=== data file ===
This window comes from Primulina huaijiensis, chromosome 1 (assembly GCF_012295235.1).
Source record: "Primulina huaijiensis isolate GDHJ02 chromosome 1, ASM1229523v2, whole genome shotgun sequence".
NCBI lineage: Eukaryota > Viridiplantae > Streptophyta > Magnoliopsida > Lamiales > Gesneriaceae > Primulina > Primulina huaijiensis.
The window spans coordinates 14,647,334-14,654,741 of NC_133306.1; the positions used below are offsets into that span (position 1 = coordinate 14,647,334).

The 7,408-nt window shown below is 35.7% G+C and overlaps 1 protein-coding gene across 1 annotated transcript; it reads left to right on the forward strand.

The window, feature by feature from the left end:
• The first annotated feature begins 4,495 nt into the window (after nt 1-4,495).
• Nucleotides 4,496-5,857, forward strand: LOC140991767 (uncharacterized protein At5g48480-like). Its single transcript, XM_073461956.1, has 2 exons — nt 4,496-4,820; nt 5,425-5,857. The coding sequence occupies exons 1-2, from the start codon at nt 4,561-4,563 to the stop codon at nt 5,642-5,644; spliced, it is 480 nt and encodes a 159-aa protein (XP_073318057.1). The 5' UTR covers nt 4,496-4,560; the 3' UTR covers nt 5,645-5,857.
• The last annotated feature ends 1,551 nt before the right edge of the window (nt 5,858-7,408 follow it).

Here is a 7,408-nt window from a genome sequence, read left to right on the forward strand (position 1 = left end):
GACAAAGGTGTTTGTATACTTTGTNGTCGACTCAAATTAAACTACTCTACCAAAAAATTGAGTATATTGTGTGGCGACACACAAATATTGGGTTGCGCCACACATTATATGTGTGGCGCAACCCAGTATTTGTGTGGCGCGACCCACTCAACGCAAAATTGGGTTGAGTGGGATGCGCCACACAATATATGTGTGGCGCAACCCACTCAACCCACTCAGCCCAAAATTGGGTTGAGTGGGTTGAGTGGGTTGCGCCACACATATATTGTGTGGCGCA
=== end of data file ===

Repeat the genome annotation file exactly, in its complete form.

This window comes from Primulina huaijiensis, chromosome 1 (assembly GCF_012295235.1).
Source record: "Primulina huaijiensis isolate GDHJ02 chromosome 1, ASM1229523v2, whole genome shotgun sequence".
NCBI lineage: Eukaryota > Viridiplantae > Streptophyta > Magnoliopsida > Lamiales > Gesneriaceae > Primulina > Primulina huaijiensis.
The window spans coordinates 14,647,334-14,654,741 of NC_133306.1; the positions used below are offsets into that span (position 1 = coordinate 14,647,334).

The 7,408-nt window shown below is 35.7% G+C and overlaps 1 protein-coding gene across 1 annotated transcript; it reads left to right on the forward strand.

The window, feature by feature from the left end:
• The first annotated feature begins 4,495 nt into the window (after nt 1-4,495).
• Nucleotides 4,496-5,857, forward strand: LOC140991767 (uncharacterized protein At5g48480-like). Its single transcript, XM_073461956.1, has 2 exons — nt 4,496-4,820; nt 5,425-5,857. The coding sequence occupies exons 1-2, from the start codon at nt 4,561-4,563 to the stop codon at nt 5,642-5,644; spliced, it is 480 nt and encodes a 159-aa protein (XP_073318057.1). The 5' UTR covers nt 4,496-4,560; the 3' UTR covers nt 5,645-5,857.
• The last annotated feature ends 1,551 nt before the right edge of the window (nt 5,858-7,408 follow it).

Here is a 7,408-nt window from a genome sequence, read left to right on the forward strand (position 1 = left end):
GACAAAGGTGTTTGTATACTTTGTNGTCGACTCAAATTAAACTACTCTACCAAAAAATTGAGTATATTGTGTGGCGACACACAAATATTGGGTTGCGCCACACATTATATGTGTGGCGCAACCCAGTATTTGTGTGGCGCGACCCACTCAACGCAAAATTGGGTTGAGTGGGATGCGCCACACAATATATGTGTGGCGCAACCCACTCAACCCACTCAGCCCAAAATTGGGTTGAGTGGGTTGAGTGGGTTGCGCCACACATATATTGTGTGGCGCA